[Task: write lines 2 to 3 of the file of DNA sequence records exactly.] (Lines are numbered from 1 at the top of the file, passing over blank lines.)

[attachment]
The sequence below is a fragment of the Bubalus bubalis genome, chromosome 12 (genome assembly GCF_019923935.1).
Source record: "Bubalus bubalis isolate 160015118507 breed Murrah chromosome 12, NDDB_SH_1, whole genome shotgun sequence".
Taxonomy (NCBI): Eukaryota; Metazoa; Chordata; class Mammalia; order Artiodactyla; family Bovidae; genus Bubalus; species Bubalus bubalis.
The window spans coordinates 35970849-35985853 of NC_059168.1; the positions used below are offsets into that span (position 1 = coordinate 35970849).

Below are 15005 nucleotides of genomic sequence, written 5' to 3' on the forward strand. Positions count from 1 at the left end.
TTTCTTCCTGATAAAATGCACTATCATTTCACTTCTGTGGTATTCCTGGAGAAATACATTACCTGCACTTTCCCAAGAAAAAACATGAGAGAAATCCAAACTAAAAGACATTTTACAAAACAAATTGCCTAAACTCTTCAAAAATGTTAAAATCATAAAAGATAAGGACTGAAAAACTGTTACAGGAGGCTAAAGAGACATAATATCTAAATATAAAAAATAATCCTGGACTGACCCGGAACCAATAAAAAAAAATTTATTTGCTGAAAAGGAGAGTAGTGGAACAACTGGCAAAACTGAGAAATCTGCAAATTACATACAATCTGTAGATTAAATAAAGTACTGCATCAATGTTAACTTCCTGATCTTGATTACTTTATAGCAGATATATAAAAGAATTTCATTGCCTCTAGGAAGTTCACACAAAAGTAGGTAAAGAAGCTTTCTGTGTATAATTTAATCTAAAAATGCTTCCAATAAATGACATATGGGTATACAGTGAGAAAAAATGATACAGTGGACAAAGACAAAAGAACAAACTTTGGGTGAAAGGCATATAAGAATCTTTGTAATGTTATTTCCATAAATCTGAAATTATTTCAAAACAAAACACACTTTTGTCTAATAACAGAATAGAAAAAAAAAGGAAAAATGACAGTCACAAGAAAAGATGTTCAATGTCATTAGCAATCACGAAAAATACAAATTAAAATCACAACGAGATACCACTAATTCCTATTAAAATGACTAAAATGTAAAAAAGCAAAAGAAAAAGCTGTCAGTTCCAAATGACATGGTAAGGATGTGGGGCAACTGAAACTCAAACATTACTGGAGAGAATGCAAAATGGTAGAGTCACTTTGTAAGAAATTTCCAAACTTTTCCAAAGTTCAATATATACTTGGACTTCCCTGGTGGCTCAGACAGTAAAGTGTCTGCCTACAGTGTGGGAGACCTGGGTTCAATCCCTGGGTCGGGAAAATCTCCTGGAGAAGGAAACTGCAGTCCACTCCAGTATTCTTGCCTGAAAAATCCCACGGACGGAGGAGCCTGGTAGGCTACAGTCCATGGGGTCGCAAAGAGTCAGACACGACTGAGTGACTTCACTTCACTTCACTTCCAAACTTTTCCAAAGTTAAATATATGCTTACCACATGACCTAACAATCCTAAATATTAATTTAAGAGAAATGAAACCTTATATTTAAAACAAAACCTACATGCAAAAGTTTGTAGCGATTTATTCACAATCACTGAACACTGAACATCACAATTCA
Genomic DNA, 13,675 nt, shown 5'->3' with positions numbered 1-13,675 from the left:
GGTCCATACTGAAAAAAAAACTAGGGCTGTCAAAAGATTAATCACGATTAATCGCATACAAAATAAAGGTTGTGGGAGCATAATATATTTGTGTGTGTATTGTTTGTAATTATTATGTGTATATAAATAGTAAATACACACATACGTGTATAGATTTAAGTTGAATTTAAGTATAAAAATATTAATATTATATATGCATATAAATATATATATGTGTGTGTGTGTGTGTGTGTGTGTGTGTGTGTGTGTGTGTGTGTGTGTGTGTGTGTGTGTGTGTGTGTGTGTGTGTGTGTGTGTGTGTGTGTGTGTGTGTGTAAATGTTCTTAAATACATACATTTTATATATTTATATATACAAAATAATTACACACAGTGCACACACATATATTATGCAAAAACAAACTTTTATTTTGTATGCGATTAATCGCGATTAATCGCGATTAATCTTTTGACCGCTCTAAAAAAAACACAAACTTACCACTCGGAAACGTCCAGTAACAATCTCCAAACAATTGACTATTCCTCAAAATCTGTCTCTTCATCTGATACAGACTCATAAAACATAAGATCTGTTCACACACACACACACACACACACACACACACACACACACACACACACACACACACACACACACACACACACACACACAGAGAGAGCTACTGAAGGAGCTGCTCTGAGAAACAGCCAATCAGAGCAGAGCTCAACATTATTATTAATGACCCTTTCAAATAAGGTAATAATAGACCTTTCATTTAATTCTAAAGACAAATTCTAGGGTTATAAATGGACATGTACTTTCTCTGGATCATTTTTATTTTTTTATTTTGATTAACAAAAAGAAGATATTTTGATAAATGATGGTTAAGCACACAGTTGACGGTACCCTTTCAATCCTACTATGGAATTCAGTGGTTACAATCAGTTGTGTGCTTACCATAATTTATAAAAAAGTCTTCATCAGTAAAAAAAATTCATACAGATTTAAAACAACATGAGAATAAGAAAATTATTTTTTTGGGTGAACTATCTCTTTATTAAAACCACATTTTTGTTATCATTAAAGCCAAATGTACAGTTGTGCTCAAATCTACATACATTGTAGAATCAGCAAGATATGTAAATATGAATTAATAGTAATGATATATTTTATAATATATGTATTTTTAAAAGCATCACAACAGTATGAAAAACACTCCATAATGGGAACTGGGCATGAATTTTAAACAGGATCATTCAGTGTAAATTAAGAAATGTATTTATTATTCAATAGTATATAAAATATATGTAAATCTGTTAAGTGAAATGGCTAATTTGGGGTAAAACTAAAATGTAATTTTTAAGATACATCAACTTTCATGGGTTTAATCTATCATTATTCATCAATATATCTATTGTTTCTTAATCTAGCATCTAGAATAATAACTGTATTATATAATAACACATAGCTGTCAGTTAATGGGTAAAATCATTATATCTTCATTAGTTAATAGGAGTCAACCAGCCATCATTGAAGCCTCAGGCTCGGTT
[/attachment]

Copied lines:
Source record: "Bubalus bubalis isolate 160015118507 breed Murrah chromosome 12, NDDB_SH_1, whole genome shotgun sequence".
Taxonomy (NCBI): Eukaryota; Metazoa; Chordata; class Mammalia; order Artiodactyla; family Bovidae; genus Bubalus; species Bubalus bubalis.